And with a few exceptions (such as, I believe,
      Alberta), most Canadian teachers don’t coach to fulful an
      extracurricular requirement; they coach
      voluntarily, same as the guys who coach most kid sport
      leagues.

      Yes, in Alberta, teachers are required to fulfill some
      sort of extracurricular requirement. Coaching is one of
      their options to fill that requirement. This may simply
      be because the provincial government keeps cutting the
      education budgets, and they can’t afford dedicated
      non-teachers. They can’t afford all the teachers they
      need. (To be fair, they put more money back in the system
      this year, as it’s an election year, while conveniently
      forgetting to remind us that it’s only enough to hire back
      half the teachers that lost their jobs three years ago.)

      • y42 says:

        Re: “out here…”

        And with a few exceptions (such as, I believe,
        Alberta), most Canadian teachers don’t coach to fulful an
        extracurricular requirement; they coach
        voluntarily, same as the guys who coach most kid sport
        leagues.

        Yes, in Alberta, teachers are required to fulfill some
        sort of extracurricular requirement. Coaching is one of
        their options to fill that requirement.

        If you’re a sadistic bastard?

        In fond memory of my cruel coaches…yeah, I’m bitter ;-)

    • Trekkie says:

      Re: “out here…”

      I can’t speak for Kansas, but in most of the U.S., schools hire coaches to coach. Often, bandleaders are hired as well. Some of these people are teachers, but coaching is an actual job.

      And with a few exceptions (such as, I believe, Alberta), most Canadian teachers don’t coach to fulful an extracurricular requirement; they coach voluntarily, same as the guys who coach most kid sport leagues.

      In Lawrence, KS at Lawrence High School in the late 80s while I was there the coaches were also teachers. Some of the classes they tought weren’t the most challenging of courses, but they did teach. Several of our coaches at the time actually taught high level algebra/trig & calculus. They weren’t all dummies. Not sure how it is now.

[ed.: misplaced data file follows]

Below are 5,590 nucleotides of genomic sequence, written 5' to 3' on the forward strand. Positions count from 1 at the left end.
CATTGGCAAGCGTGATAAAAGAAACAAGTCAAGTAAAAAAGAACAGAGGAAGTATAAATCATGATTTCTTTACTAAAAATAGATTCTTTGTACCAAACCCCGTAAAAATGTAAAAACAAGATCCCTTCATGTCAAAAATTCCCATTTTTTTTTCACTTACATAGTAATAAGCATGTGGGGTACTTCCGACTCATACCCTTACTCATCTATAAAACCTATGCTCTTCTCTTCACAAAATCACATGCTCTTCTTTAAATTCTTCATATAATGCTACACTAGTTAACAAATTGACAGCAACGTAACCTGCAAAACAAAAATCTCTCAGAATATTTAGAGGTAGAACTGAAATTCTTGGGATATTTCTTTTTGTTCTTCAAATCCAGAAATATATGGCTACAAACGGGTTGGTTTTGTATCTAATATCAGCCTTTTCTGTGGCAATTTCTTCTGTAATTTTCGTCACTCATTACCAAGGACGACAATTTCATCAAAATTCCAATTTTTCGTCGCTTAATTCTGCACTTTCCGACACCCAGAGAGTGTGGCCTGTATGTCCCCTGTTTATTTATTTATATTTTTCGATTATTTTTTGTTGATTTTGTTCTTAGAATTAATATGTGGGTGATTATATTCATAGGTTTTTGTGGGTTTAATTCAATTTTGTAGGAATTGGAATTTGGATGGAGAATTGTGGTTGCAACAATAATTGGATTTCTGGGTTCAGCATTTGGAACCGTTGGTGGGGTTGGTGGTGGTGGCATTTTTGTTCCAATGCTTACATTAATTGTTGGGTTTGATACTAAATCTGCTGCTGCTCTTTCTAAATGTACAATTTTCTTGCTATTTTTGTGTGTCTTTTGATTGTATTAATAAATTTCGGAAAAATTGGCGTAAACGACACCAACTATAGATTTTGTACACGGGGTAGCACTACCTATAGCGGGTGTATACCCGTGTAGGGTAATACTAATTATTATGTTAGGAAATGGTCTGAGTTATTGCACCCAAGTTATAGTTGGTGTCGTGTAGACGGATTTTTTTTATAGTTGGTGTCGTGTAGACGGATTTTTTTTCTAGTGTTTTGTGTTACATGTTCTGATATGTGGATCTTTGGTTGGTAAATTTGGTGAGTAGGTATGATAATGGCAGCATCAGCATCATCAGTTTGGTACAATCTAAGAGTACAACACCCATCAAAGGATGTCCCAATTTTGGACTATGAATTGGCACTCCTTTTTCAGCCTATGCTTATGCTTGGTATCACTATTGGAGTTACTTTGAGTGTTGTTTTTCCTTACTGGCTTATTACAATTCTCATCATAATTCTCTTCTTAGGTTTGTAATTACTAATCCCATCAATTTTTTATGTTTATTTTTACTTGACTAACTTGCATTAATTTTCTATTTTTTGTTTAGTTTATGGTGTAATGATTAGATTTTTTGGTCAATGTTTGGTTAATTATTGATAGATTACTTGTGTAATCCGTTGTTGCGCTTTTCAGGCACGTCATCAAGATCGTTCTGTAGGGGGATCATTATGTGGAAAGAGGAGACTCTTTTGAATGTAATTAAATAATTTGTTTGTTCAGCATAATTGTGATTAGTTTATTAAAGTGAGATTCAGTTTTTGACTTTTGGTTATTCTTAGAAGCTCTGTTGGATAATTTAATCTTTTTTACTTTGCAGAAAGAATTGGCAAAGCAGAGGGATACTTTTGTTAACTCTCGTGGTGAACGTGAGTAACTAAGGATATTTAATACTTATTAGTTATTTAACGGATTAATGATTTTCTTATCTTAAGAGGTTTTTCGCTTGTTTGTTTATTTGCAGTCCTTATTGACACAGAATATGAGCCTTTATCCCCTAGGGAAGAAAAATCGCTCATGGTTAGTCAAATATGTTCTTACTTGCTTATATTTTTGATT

• Babbster says:

      Re: “out here…”

      I can’t speak for Kansas, but in most of the U.S., schools hire coaches to coach. Often, bandleaders are hired as well. Some of these people are teachers, but coaching is an actual job.

      This is a very regionalized thing in America. There are some municipalities that value their football team, basketball team or band to hire coaches and there are others where it is either a teacher or parent who does the job.

      Here in Portland (Oregon), for example, coaching teams has usually been done by teachers who are, in theory, coaches second (some actually, surprisingly, are even teachers first in fact as well). This is probably the reason that a good many high school state championships are owned most years by smaller communities – like Smallville…I suspect that this happens more in bigger cities for the simple reason that they have a larger student population on which to spend limited funds.

      • Timeshredder says:

        Re: “out here…”

        Yes, my original post really should’ve read many U.S. schools, rather than “most.”